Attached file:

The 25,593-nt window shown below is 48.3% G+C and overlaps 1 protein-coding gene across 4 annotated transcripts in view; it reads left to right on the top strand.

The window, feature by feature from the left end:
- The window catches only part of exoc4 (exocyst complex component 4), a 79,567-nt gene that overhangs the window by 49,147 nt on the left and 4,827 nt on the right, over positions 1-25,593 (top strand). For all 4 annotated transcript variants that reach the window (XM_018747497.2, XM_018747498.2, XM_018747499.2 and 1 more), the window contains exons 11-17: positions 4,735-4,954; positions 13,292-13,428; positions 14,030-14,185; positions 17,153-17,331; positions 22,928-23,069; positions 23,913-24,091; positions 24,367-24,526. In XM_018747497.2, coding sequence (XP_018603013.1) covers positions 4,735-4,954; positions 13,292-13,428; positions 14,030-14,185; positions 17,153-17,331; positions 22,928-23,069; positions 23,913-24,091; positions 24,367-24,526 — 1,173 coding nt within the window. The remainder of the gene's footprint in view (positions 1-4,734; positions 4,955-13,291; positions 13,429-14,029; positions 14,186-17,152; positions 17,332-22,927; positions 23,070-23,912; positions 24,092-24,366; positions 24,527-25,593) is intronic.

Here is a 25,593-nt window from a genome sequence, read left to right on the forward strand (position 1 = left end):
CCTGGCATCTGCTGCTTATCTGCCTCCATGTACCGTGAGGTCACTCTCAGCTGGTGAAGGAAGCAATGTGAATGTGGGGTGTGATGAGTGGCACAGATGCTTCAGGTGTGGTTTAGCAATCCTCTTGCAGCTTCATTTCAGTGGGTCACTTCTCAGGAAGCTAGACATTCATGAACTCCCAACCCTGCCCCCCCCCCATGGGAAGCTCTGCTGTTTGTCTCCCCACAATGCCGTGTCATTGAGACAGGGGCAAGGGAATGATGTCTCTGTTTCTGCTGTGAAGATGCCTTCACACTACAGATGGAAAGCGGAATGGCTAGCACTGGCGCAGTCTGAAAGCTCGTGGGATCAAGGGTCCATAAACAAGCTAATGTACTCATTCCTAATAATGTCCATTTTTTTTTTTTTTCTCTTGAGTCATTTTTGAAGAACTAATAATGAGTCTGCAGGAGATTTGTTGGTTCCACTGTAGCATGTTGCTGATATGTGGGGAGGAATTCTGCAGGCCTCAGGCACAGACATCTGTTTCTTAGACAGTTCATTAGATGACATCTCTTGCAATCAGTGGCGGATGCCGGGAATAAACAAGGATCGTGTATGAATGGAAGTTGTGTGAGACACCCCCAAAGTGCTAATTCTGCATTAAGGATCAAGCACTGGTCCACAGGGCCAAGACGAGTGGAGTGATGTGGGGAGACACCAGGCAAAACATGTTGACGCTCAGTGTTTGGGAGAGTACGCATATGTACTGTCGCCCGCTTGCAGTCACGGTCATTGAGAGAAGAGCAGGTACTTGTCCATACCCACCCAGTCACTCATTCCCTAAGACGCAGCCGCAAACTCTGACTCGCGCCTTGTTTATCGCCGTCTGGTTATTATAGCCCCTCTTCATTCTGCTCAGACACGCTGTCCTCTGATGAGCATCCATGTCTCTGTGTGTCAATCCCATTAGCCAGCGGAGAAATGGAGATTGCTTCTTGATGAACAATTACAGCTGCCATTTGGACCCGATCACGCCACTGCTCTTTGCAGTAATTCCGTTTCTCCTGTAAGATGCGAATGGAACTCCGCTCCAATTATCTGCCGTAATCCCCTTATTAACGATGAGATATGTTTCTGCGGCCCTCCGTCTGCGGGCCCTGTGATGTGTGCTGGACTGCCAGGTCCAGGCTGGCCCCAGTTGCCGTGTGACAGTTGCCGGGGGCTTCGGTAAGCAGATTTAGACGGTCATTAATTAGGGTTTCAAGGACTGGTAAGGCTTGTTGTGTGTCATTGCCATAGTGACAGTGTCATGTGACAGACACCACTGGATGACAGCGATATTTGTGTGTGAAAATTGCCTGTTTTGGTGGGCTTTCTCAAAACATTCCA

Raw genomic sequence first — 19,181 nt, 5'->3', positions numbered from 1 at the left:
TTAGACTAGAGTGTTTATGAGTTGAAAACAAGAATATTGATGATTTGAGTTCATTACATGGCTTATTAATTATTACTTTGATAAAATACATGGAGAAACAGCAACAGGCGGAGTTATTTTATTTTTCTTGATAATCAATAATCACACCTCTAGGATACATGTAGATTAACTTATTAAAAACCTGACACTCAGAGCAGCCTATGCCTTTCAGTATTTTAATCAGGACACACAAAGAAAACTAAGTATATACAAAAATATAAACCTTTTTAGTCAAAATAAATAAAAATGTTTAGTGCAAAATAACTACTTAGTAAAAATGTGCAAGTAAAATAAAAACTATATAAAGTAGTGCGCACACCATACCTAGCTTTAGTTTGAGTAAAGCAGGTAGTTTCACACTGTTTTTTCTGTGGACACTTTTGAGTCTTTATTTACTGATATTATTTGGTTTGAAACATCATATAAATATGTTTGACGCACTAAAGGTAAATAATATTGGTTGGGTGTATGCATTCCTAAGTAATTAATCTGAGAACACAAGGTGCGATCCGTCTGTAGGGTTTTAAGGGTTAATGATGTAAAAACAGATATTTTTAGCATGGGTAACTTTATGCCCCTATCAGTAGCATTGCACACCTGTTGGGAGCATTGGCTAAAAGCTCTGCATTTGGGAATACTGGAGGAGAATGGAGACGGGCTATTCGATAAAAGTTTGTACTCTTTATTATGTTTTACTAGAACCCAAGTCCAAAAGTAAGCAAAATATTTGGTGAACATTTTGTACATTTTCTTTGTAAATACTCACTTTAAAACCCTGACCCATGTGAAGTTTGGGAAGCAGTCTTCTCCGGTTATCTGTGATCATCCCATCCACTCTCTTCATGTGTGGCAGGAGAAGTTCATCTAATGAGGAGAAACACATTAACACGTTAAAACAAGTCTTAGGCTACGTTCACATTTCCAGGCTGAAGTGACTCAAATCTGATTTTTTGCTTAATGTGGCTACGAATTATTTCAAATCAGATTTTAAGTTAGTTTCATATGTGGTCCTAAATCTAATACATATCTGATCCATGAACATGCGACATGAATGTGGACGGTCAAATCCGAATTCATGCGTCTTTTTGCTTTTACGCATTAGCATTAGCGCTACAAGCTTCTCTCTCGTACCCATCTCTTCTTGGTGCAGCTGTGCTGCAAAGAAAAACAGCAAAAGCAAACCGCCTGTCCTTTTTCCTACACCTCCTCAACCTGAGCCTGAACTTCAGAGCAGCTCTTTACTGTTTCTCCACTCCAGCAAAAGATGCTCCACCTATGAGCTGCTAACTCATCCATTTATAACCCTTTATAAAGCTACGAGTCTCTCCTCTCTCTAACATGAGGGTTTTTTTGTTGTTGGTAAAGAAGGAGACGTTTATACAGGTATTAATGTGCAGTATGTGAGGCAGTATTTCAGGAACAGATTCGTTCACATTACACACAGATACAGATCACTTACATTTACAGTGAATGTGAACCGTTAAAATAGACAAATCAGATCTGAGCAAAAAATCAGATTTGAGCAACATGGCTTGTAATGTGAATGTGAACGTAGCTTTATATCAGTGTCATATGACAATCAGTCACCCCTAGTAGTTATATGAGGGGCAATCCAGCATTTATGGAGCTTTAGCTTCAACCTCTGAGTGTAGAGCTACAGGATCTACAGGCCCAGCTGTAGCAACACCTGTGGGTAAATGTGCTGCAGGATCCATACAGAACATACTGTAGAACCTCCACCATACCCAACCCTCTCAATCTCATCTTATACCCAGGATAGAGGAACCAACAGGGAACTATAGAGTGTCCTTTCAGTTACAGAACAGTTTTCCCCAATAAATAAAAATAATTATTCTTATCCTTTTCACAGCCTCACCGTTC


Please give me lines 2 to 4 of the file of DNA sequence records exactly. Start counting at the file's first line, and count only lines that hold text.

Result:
The window, feature by feature from the left end:
- The window catches only part of exoc4 (exocyst complex component 4), a 79,567-nt gene that overhangs the window by 49,147 nt on the left and 4,827 nt on the right, over positions 1-25,593 (top strand). For all 4 annotated transcript variants that reach the window (XM_018747497.2, XM_018747498.2, XM_018747499.2 and 1 more), the window contains exons 11-17: positions 4,735-4,954; positions 13,292-13,428; positions 14,030-14,185; positions 17,153-17,331; positions 22,928-23,069; positions 23,913-24,091; positions 24,367-24,526. In XM_018747497.2, coding sequence (XP_018603013.1) covers positions 4,735-4,954; positions 13,292-13,428; positions 14,030-14,185; positions 17,153-17,331; positions 22,928-23,069; positions 23,913-24,091; positions 24,367-24,526 — 1,173 coding nt within the window. The remainder of the gene's footprint in view (positions 1-4,734; positions 4,955-13,291; positions 13,429-14,029; positions 14,186-17,152; positions 17,332-22,927; positions 23,070-23,912; positions 24,092-24,366; positions 24,527-25,593) is intronic.

Here is a 25,593-nt window from a genome sequence, read left to right on the forward strand (position 1 = left end):